The US Food and Drug Administration submitted plans several weeks ago to increase regulation of tobacco products including chewing tobacco, cigars, and likely electronic cigarettes, which produce a nicotine vapor that’s inhaled. While the plans remain under cover and under review by the White House budget office, Mitch Zeller, the director for the FDA Center for Tobacco Products, discussed other items on his agenda to help lower smoking rates.
1. Create a non-addictive cigarette. “We have the authority given to us by Congress to reduce nicotine in cigarettes down to nearly zero,” Zeller said. Since nicotine is the addictive chemical in cigarettes, teens who start smoking products that are almost nicotine-free could, in theory, never get hooked in the first place. But don’t expect an ultra-low-nicotine product for at least a few years, Zeller added.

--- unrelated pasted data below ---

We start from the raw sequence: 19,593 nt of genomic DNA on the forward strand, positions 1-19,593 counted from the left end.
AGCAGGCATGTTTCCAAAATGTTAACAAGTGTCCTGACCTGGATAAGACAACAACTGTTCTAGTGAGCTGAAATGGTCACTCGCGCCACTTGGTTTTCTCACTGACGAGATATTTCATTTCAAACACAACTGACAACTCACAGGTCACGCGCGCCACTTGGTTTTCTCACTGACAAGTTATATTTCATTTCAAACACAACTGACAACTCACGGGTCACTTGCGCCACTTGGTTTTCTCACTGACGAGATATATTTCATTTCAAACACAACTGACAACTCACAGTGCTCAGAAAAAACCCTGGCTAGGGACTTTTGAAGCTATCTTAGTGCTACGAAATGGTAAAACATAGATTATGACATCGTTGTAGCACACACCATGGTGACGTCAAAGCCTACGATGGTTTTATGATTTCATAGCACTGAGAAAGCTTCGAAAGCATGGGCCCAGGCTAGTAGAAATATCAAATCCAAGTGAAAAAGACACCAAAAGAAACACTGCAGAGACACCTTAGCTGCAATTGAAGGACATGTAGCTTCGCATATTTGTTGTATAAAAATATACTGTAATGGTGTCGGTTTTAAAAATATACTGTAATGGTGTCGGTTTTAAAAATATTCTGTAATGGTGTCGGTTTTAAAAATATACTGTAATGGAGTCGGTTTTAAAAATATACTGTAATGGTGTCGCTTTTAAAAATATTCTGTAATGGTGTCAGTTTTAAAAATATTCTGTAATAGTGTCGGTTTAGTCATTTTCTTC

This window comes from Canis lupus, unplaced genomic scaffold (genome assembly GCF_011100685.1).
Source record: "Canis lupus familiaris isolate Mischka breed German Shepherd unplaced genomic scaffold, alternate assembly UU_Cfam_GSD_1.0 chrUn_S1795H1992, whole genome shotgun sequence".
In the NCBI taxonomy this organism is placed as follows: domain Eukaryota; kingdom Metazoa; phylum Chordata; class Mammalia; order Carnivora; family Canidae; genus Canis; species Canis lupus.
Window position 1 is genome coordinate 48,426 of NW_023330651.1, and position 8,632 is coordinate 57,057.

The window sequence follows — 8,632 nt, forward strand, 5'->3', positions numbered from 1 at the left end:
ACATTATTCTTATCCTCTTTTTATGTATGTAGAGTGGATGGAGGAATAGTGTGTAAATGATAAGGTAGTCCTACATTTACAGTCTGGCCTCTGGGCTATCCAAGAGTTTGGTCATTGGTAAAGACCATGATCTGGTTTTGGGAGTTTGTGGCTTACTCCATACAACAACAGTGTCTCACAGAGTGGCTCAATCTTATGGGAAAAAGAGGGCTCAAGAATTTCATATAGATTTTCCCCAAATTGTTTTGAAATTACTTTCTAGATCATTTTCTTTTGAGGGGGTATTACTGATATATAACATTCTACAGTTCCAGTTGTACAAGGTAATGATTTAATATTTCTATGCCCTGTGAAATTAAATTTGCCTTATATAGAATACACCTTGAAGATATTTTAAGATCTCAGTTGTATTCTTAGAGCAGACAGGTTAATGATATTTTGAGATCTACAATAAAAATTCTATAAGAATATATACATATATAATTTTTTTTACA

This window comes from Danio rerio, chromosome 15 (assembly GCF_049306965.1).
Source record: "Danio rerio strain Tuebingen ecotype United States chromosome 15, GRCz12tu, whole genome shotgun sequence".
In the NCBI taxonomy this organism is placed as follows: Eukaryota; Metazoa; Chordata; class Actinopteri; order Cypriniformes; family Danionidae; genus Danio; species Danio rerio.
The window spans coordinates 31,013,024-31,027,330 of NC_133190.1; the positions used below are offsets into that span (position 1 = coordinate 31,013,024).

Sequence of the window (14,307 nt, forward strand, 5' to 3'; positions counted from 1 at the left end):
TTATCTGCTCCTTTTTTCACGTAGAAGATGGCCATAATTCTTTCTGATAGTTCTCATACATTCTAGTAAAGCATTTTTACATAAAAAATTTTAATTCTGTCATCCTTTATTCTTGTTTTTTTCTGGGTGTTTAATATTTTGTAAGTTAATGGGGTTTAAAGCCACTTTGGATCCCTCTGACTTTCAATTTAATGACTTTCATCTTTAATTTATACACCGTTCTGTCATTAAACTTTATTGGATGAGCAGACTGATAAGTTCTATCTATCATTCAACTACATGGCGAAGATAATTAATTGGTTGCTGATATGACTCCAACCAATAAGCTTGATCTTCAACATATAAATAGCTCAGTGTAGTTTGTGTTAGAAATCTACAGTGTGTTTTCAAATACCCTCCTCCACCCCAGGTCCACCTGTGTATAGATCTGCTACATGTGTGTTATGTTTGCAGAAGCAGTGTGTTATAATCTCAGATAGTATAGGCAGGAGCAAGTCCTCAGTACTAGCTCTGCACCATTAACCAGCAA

2. Run ads to scare teens away from smoking. The FDA is planning an ad campaign for next year that aims to make the thought of smoking turn teens’ stomachs. Expect to see photos of smokers with yellow teeth and tar-stained fingernails.
3. Loosen warning labels on nicotine-replacement products. Zeller said the FDA might want to loosen labeling on over-the-counter nicotine patches and gum, which say they should not be used for longer than eight to 12 weeks, to allow for longer use in those who can’t break their addiction.